When you’re ready to select your final data model, the test set is used to evaluate performance and accuracy.
Step 4: Interpret the results
Review the outcome to find insights, draw conclusions, and predict outcomes.
What can machine learning do?
Helpful in identifying cause and effect between variables, regression algorithms create a model from values, which are then used to make a prediction. Regression studies help forecast the future, which can help anticipate product demand, predict sales figures, or estimate campaign results.
Identify unusual occurrences
Often used to spot potential risk, anomaly detection algorithms pinpoint data outside anticipated norm. Equipment malfunction, structural defect, text errors, and instances of fraud are examples of how machine learning can be used to address concern.
Clustering algorithms are often the first step in machine learning, revealing the underlying structure within the dataset. Categorising common items, clustering is commonly used in market segmentation, offering insight that can help select price and anticipate customer preferences.
Classification algorithms help determine the correct category for information. Bearing similarity to clustering, classification is different in that it is applied in supervised learning, where predefined labels are assigned.
What does a machine learning engineer do?
Machine learning engineers work translate the raw data gathered from various data pipelines into data science models that can be applied and scaled as needed. A machine learning engineer connects that structured data to the models defined by the data scientists they work with. In addition, machine learning engineers also develop algorithms and build programs that enable machines, computers and robots to process incoming data and identify patterns.
A brief primer on machine learning algorithms
How different industries use machine learning
Businesses across industries are using machine learning in a wide variety of ways. Here are some examples of machine learning in key industries:
Banking and Finance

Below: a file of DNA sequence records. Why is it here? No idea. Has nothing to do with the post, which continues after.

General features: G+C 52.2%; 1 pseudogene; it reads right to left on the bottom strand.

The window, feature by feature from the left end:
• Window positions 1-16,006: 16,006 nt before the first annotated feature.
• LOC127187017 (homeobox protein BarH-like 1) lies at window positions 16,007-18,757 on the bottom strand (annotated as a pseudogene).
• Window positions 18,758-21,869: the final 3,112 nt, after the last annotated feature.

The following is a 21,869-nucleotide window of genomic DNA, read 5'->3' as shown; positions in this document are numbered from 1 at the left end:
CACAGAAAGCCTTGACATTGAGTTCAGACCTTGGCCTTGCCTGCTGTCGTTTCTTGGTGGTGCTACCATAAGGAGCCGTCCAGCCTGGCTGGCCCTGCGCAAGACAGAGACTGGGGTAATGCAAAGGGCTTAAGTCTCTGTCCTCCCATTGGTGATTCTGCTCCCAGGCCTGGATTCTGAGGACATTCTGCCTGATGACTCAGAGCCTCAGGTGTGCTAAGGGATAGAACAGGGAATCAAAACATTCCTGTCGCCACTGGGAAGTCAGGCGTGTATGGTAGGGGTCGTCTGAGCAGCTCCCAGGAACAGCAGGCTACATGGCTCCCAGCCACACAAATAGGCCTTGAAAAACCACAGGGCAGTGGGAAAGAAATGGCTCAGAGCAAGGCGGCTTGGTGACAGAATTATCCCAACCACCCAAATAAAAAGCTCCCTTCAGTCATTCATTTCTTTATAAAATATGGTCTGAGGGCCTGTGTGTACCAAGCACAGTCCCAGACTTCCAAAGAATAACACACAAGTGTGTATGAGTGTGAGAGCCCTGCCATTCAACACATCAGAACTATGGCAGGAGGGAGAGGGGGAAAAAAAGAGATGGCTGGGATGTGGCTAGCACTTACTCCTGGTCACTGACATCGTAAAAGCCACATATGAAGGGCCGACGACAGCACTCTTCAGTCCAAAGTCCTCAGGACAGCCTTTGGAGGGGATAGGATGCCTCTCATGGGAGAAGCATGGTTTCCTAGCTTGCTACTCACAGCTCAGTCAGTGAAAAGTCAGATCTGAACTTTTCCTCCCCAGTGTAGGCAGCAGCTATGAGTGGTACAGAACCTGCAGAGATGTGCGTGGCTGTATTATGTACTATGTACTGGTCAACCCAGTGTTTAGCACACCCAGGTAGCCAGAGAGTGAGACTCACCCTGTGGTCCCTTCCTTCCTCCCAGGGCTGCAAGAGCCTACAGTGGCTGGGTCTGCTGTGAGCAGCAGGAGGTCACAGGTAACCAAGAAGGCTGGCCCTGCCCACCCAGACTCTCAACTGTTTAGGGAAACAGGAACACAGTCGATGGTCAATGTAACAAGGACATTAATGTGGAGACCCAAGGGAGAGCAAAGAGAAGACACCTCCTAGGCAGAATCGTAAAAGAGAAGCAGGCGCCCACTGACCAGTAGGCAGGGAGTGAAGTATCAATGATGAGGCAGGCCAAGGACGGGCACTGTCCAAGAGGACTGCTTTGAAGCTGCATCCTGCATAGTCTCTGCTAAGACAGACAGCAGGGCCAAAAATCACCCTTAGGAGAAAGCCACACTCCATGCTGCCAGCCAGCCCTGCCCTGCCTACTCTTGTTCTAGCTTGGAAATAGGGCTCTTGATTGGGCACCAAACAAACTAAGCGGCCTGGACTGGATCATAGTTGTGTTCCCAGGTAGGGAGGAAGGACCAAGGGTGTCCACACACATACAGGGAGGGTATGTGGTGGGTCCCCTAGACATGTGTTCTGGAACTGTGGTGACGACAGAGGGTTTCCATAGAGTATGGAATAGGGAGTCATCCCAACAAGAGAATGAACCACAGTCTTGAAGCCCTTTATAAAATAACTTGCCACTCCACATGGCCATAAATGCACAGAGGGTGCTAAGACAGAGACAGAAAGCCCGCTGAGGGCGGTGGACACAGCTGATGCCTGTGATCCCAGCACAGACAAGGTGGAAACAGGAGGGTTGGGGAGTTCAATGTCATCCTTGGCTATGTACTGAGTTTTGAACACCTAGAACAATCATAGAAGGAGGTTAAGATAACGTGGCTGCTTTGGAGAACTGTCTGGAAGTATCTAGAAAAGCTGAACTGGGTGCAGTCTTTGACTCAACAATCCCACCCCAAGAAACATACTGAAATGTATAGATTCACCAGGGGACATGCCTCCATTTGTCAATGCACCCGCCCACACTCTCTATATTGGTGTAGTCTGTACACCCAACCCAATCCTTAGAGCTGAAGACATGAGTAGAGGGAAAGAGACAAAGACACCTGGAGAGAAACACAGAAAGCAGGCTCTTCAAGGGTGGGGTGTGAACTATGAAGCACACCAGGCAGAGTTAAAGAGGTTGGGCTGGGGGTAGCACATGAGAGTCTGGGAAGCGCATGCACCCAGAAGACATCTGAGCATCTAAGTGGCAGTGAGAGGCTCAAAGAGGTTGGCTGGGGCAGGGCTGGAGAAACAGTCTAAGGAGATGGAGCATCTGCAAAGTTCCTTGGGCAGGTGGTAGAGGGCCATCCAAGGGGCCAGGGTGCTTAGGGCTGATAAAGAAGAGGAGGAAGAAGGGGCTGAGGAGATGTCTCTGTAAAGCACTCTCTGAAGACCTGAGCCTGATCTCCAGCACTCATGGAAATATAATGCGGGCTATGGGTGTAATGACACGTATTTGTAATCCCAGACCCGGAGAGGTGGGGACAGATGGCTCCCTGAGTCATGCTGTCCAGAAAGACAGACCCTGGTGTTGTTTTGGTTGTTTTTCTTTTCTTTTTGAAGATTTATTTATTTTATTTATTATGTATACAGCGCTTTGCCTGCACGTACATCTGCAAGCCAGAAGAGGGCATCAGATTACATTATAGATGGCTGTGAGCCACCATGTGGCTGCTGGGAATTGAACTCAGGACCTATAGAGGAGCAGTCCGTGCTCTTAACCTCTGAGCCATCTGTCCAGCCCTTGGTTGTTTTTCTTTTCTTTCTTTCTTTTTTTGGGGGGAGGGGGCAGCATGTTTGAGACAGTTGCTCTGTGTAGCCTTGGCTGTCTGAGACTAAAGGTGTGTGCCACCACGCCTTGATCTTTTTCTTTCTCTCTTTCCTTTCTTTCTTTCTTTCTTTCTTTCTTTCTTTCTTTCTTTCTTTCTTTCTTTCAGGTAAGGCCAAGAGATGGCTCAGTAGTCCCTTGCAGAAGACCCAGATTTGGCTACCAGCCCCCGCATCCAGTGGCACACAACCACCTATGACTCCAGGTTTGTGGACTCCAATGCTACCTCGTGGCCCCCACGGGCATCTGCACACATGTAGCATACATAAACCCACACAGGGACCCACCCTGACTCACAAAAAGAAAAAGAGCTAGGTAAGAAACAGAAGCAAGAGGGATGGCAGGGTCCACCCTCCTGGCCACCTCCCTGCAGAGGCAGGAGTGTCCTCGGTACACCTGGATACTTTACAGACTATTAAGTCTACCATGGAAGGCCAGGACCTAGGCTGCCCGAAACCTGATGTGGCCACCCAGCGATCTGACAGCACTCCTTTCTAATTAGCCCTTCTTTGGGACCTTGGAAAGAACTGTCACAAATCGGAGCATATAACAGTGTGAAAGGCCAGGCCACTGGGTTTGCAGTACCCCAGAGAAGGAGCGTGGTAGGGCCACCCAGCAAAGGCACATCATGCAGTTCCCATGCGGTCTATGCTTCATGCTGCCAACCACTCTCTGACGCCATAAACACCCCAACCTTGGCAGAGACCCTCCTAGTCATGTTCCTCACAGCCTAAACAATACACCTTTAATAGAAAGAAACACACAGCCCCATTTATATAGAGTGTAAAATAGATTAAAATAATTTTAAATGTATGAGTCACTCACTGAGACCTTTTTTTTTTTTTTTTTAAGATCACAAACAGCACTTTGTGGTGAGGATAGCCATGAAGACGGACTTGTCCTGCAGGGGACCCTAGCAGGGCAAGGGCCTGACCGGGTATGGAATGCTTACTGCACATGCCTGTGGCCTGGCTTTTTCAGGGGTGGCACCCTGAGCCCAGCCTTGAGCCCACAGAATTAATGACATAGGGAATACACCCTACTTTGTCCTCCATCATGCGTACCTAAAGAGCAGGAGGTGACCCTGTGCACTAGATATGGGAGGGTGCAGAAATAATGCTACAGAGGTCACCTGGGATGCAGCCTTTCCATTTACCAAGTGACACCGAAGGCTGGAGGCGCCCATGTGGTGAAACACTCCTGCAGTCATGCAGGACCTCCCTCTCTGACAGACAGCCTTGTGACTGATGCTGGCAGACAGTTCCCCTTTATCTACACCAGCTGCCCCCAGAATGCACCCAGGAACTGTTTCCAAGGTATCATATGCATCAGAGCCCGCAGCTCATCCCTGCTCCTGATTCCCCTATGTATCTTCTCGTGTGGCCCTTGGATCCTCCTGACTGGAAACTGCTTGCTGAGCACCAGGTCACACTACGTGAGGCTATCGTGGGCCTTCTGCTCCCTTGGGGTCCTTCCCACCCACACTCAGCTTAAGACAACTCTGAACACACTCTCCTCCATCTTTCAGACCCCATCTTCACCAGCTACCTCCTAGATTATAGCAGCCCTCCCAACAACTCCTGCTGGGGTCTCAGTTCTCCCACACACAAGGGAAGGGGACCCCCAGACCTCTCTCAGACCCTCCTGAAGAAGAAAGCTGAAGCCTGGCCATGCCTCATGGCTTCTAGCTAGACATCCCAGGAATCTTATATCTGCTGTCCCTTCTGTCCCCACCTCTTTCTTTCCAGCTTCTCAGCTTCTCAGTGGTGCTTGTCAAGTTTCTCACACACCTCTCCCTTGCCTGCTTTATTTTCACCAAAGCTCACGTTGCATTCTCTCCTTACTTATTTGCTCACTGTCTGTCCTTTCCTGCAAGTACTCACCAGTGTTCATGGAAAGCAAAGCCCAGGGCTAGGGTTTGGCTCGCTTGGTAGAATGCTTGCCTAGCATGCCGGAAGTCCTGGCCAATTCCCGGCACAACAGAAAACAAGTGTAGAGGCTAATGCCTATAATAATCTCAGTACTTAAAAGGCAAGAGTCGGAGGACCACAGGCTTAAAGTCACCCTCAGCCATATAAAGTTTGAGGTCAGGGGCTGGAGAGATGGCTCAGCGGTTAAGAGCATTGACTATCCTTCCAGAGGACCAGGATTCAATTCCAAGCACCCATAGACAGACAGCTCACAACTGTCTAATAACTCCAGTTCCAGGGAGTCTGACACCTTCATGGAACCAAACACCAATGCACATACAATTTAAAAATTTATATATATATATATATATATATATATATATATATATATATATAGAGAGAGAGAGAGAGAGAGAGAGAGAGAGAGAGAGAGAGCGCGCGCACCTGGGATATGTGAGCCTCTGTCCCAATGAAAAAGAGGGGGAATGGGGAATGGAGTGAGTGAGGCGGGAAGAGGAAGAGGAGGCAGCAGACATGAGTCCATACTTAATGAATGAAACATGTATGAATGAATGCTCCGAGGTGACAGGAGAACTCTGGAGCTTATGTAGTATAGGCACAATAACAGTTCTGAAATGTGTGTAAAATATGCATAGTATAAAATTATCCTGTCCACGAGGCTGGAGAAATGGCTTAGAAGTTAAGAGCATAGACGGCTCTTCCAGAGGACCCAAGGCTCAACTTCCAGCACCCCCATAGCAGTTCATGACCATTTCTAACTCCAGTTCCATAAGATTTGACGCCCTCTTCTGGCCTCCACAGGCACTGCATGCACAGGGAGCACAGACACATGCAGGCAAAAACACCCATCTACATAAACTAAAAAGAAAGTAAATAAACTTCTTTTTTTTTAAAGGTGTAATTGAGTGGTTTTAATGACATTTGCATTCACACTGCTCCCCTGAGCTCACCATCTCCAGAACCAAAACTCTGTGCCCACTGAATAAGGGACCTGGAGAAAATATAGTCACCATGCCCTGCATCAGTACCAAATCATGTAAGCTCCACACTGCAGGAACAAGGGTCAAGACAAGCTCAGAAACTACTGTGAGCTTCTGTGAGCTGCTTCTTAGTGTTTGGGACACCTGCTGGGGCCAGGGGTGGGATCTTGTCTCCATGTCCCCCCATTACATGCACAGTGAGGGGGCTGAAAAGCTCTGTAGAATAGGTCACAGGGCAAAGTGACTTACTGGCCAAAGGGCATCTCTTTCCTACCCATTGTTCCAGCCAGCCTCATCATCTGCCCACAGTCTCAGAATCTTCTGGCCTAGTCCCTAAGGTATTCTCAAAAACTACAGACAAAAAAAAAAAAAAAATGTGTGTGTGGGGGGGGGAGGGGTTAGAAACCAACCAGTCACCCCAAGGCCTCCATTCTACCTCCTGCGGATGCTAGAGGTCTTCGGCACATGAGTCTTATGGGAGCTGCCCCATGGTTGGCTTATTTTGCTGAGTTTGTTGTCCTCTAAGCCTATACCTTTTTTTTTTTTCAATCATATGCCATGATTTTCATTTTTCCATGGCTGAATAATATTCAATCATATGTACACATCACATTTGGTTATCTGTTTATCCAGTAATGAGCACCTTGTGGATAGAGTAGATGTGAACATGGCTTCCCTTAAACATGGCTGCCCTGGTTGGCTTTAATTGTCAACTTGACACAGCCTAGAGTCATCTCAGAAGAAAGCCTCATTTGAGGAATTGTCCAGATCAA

Risk management and fraud prevention are key areas where machine learning adds tremendous value in financial contexts.
Diagnostic tools, patient monitoring and predicting outbreaks are some of the many examples of how machine learning can help improve patient care.
Traffic anomaly identification, delivery route optimisation and self-driving cars are examples of ways machine learning can create positive impact in transportation.
Answering questions, gauging customer intent and providing virtual assistance are examples of how machine learning supports the customer service industry.
Machine learning helps retailers analyse buying patterns, optimise offers and pricing and use data to improve the overall customer experience.
Developing robots to address labour shortages, diagnosing plant diseases and monitoring the health of the soil are examples of ways machine learning can improve agriculture. Watch this video to see an example of how machine learning helped increase farmers’ crop yield by 30%.
What to look for in a machine learning platform
When selecting a machine learning platform, look for a solution with the following features:
Easy to set up and deploy, the cloud is perfect for handling workloads of all sizes, letting you connect data sources and scale on demand—without requiring advanced knowledge.
Accessible development environment
The ideal platform supports all skill levels with accessible authoring options. It should help you realise the benefits of machine learning whether you work extensively in code or prefer automated tools and drag-and-drop interfaces that don’t require any coding experience.
Built-in support for familiar machine learning frameworks
Whether it’s ONNX, Python, PyTorch, scikit-learn, or TensorFlow, look for a platform that lets you work with the tools you know and love.
Look for a platform that comes with enterprise-level governance, security and control that helps you protect your infrastructure.
Bring your machine learning models to market faster
Simplify the way you build and deploy models with no-code automated machine learning capabilities, open-source support and robust DevOps for machine learning.